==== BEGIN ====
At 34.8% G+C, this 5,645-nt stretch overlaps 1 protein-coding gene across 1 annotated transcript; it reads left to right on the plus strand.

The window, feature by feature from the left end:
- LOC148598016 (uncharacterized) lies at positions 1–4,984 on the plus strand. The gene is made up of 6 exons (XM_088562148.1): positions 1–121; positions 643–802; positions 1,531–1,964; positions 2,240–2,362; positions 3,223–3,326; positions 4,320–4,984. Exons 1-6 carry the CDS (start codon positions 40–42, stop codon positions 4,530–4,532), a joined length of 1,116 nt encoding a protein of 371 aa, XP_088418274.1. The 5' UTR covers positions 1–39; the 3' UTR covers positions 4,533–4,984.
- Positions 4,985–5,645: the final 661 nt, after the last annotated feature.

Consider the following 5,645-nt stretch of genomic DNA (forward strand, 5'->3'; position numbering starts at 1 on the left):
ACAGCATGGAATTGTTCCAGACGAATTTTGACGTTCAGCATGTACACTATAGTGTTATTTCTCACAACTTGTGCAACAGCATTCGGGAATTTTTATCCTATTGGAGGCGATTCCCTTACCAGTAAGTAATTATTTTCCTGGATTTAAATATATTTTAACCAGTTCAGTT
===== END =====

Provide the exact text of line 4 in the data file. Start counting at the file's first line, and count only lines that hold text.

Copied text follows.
- Positions 4,985–5,645: the final 661 nt, after the last annotated feature.